|ZFIN ID: ZDB-PUB-070212-42|
TALE-Family homeodomain proteins regulate endodermal sonic hedgehog expression and pattern the anterior endoderm
diIorio, P., Alexa, K., Choe, S.K., Etheridge, L., and Sagerström, C.G.
|Source:||Developmental Biology 304(1): 221-231 (Journal)|
|Registered Authors:||Choe, Seong-Kyu, diIorio, Philip, Etheridge, Letitiah, Sagerström, Charles|
|Keywords:||Homeodomain transcription factor, Endoderm patterning, Pancreas development: hedgehog signaling, foxa2, meis, pbx, lazarus, sox32|
|PubMed:||17289013 Full text @ Dev. Biol.|
diIorio, P., Alexa, K., Choe, S.K., Etheridge, L., and Sagerström, C.G. (2007) TALE-Family homeodomain proteins regulate endodermal sonic hedgehog expression and pattern the anterior endoderm. Developmental Biology. 304(1):221-231.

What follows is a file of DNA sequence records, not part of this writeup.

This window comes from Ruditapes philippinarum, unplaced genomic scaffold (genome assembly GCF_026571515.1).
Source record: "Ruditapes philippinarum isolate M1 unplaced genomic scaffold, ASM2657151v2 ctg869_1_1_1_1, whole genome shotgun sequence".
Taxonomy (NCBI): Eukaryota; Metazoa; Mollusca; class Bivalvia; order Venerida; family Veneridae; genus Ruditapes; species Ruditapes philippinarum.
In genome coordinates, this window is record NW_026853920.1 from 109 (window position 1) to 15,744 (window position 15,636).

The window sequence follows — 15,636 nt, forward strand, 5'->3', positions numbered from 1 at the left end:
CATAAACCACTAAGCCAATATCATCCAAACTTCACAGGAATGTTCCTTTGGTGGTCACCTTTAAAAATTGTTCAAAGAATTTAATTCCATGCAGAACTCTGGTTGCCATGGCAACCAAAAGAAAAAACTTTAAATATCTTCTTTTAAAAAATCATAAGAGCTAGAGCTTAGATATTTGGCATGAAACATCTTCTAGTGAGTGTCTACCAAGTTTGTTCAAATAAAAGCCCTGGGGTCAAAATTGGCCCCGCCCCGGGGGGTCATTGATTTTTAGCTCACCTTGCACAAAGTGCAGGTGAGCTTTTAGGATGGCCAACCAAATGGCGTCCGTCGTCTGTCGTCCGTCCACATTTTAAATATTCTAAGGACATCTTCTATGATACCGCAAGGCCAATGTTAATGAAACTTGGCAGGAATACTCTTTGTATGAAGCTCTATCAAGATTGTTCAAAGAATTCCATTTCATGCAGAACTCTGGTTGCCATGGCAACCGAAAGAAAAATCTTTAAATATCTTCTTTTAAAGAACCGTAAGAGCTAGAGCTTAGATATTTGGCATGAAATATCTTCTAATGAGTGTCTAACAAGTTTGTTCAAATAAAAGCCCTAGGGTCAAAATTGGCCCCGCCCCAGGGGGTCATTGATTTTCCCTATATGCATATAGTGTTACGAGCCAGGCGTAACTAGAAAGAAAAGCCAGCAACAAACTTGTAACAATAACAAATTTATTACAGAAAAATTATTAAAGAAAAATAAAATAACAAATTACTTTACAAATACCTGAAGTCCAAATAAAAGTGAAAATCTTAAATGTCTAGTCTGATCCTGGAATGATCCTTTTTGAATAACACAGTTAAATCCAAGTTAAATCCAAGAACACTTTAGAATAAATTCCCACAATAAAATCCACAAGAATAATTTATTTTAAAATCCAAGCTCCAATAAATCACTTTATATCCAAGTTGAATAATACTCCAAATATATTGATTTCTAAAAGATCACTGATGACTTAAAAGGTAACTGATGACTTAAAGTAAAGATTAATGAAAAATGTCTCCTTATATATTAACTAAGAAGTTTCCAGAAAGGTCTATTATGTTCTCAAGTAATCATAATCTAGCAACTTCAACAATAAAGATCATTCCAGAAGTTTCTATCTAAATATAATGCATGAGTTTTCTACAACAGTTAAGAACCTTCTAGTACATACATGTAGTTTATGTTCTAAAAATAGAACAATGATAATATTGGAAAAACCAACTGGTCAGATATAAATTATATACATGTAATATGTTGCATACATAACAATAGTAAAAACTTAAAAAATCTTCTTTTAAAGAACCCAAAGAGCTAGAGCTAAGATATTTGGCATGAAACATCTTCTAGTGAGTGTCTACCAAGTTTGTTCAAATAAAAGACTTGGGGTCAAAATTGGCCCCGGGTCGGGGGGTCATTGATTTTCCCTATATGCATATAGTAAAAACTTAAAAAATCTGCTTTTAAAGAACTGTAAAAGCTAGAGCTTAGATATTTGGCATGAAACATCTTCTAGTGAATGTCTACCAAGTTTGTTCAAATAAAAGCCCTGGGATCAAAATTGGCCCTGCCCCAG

ABSTRACTsonic hedgehog (shh) is expressed in anterior endoderm, where it is required to repress pancreas gene expression and to pattern the endoderm, but the pathway controlling endodermal shh expression is unclear. We find that expression of meis3, a TALE class homeodomain gene, coincides with shh expression in the endoderm of zebrafish embryos. Using a dominant negative construct or anti-sense morpholino oligos (MOs) to disrupt meis3 function, we observe ectopic insulin expression in anterior endoderm. This phenotype is also observed when meis3 MOs are targeted to the endoderm, suggesting that meis3 acts within the endoderm to restrict insulin expression. We also find that meis3 is required for endodermal shh expression, indicating that meis3 acts upstream of shh to restrict insulin expression. Loss of pbx4, a TALE gene encoding a Meis cofactor, produces the same phenotype as loss of meis3, consistent with Meis3 acting in a complex with Pbx4 as reported in other systems. Lastly, we observe a progressive anterior displacement of endoderm-derived organs upon disruption of meis3 or pbx4, apparently as a result of underdevelopment of the pharyngeal region. Our data indicate that meis3 and pbx4 regulate shh expression in anterior endoderm, thereby influencing patterning and growth of the foregut.